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Environmental studies and the Roux Center: Where the liberal arts converge towards success

October 12, 2018

This piece represents the opinion of the author s.
Caroline Carter

Yesterday, the new Roux Center for the Environment was officially dedicated and opened to the campus community. As current and former directors of the Environmental Studies (ES) program at Bowdoin, we celebrate this important milestone in the College’s longstanding commitment to the interdisciplinary study of the environment.

The timing of the Roux Center opening is propitious. As several prominent scholars wrote in the August issue of the Proceedings of the National Academy of Sciences, addressing climate change requires “a deep integration” of the biogeophysical sciences with knowledge “from the social sciences and humanities.” Put simply, solving environmental problems requires all of the liberal arts. Perhaps no part of Bowdoin is better equipped to meet this challenge than the interdisciplinary ES program which, along with the Earth and Oceanographic Science Department, now calls the Roux Center home.

The ES program has been central to Bowdoin’s position as a leader in the interdisciplinary study of the environment for almost five decades. Launched in 1972, its founders included chemists, visual artists, economists, political scientists and literary scholars. They realized that the complexity of environmental questions defied simple solutions, so they proposed a coordinate major: pairing traditional academic disciplines with an interdisciplinary series of courses. As chemistry professor and former director Sam Butcher recalled, the ES program aims to train nimble experts rather than superficial “environmentologists.”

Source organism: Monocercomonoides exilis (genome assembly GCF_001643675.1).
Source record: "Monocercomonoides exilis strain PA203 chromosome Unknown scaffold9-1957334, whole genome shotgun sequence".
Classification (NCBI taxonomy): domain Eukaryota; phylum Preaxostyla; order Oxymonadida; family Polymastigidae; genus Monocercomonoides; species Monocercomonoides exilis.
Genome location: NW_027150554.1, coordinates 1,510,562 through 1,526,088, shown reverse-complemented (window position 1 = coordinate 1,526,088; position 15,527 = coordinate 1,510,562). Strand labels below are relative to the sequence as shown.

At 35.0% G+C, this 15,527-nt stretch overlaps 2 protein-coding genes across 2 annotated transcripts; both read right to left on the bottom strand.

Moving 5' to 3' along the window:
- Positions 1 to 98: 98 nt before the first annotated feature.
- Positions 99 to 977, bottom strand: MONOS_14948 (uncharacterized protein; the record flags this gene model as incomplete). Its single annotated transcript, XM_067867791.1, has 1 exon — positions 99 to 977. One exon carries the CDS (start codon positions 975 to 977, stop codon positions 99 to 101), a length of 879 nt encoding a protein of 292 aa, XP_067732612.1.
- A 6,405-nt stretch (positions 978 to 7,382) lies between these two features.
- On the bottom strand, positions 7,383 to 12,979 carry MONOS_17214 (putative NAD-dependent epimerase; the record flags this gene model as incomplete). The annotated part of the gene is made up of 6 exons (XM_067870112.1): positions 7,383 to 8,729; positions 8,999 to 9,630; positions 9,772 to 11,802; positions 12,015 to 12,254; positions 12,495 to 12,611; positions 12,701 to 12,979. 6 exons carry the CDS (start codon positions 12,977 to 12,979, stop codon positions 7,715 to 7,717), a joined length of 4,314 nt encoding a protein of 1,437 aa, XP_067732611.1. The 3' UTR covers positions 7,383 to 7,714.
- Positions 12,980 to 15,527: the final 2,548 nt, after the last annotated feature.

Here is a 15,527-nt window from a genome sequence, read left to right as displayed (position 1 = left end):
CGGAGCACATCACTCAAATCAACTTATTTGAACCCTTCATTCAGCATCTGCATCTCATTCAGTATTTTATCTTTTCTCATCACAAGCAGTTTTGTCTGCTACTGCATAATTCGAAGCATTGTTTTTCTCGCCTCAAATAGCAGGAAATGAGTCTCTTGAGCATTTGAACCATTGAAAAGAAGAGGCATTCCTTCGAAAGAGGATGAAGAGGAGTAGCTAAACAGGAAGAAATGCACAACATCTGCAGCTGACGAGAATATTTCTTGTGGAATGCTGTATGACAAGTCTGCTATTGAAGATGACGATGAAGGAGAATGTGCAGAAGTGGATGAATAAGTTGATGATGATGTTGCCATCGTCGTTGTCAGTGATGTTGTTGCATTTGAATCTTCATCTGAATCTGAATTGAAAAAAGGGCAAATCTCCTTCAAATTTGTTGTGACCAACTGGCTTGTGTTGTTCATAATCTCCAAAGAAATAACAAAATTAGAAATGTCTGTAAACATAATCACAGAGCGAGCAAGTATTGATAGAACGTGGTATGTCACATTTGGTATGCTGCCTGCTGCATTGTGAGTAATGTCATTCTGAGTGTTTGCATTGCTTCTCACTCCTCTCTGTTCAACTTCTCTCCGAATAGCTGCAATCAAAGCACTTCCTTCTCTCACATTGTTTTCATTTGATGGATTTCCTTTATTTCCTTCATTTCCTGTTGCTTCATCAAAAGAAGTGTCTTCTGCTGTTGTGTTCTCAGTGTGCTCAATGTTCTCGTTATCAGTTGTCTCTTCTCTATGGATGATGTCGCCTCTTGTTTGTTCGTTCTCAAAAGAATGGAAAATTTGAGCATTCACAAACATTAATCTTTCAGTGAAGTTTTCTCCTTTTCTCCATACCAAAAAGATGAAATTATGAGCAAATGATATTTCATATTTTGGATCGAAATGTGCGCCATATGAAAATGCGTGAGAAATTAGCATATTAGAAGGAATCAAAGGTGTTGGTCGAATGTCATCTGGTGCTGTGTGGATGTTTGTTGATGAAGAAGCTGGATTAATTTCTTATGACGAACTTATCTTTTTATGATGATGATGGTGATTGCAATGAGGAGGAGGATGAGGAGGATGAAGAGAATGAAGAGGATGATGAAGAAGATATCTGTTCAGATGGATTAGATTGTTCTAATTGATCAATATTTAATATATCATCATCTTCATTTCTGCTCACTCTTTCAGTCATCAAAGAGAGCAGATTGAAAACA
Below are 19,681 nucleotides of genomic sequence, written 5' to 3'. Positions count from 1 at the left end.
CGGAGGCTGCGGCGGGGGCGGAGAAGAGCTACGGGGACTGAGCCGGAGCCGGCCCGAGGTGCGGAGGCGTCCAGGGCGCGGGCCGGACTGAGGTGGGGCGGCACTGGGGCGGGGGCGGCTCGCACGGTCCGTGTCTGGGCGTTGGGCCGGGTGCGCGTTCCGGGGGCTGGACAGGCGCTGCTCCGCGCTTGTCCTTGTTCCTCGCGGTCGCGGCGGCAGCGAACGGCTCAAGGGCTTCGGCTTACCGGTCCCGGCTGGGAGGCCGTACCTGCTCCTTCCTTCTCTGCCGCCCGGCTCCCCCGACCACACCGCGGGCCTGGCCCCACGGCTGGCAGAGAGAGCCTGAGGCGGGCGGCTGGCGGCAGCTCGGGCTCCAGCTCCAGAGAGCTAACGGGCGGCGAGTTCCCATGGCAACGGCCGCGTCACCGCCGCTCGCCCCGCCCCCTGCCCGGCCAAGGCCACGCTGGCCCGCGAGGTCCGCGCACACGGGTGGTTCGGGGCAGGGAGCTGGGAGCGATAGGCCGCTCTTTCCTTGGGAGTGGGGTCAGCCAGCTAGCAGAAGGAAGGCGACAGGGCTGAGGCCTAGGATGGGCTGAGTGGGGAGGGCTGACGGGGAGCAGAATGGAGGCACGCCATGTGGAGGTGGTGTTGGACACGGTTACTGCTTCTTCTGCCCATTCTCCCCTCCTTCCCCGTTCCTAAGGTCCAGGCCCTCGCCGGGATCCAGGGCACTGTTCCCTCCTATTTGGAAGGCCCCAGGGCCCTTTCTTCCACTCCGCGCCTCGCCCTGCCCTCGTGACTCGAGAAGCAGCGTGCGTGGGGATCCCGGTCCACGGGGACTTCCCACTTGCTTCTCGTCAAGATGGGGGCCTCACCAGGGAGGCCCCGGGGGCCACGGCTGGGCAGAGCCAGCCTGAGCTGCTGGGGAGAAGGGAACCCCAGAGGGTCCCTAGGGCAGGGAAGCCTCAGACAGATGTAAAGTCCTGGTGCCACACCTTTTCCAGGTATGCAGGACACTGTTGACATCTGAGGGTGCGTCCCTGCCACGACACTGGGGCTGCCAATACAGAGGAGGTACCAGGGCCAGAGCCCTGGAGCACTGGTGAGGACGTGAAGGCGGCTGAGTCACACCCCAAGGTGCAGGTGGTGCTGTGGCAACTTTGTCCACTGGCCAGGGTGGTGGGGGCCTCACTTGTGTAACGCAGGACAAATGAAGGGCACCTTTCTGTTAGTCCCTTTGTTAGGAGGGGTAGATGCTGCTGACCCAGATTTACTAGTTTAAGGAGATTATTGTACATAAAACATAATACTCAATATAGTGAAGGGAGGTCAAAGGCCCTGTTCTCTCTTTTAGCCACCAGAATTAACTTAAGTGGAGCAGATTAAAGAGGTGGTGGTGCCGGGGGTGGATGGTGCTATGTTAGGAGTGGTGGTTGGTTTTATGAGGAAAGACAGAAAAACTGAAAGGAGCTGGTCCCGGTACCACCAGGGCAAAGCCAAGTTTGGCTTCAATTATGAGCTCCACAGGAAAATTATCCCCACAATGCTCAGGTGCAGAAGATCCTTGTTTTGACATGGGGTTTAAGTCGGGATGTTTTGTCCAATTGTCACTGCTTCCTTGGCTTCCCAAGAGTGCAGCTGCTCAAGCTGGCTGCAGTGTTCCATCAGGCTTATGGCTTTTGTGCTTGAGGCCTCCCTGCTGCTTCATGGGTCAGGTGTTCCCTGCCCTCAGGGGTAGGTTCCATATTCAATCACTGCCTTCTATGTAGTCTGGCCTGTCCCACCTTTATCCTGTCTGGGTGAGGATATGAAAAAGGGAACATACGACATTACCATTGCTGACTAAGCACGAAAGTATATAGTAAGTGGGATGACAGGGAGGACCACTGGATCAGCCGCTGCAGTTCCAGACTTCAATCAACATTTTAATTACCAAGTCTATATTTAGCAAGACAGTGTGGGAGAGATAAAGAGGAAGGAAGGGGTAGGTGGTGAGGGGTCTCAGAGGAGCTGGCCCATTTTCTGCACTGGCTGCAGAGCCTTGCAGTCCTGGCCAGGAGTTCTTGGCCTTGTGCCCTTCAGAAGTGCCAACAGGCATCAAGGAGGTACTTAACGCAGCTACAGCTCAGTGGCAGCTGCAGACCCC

The ES coordinate major remains unique among liberal arts colleges. It combines disciplinary depth with interdisciplinary breadth. Since its founding, 1,028 Bowdoin students have graduated with coordinate majors. They have combined ES with majors as diverse as anthropology and mathematics, French and physics, gender, sexuality, & women’s studies and religion. As we tell students, there is room for anyone and everyone in the ES program. Graduates have pursued careers in everything from banking and education to medicine and fashion design. Regardless of their post-collegiate path, our alumni have often put the environment at the center of their professional lives.

The faculty and staff who have contributed to the ES program are as equally broad and diverse. Past and present directors identify as biologists, chemists, economists, geologists, historians, philosophers and political scientists. Our formal joint appointments include faculty from the humanities, social sciences and the biogeochemical sciences. We have additional contributing faculty from across campus. At the risk of immodesty, ES is where the entirety of Bowdoin’s liberal arts curriculum converges.

After the ribbon cutting, the real work of the Roux Center begins: to galvanize the interdisciplinary study of the environment at Bowdoin. For the ES program, it will be the continuation of what we have been doing for the past 46 years. We stand ready to build on our record of success in the years ahead.



Samuel Butcher, Professor of Chemistry Emeritus

Phil Camill, Rusack Professor of Environmental Studies and Earth and Oceanographic Science; Chair, Earth and Oceanographic Science Department, 2018-19 

 Connie Chiang, Professor of History and Environmental Studies 

 A. Myrick Freeman III, William D. Shipman Research Professor of Economics Emeritus 

 DeWitt John, Thomas F. Shannon Distinguished Lecturer in Environmental Studies Emeritus 

 Matthew Klingle, Associate Professor of History and Environmental Studies; Director, Environmental Studies Program, 2018-19 

 Edward Laine, Associate Professor of Earth and Oceanographic Science Emeritus 

 John Lichter, Professor of Biology and Environmental Studies Emeritus 

 Lawrence Simon, Associate Professor of Philosophy and Environmental Studies Emeritus 

 David Vail, Adams-Catlin Professor of Economics Emeritus 


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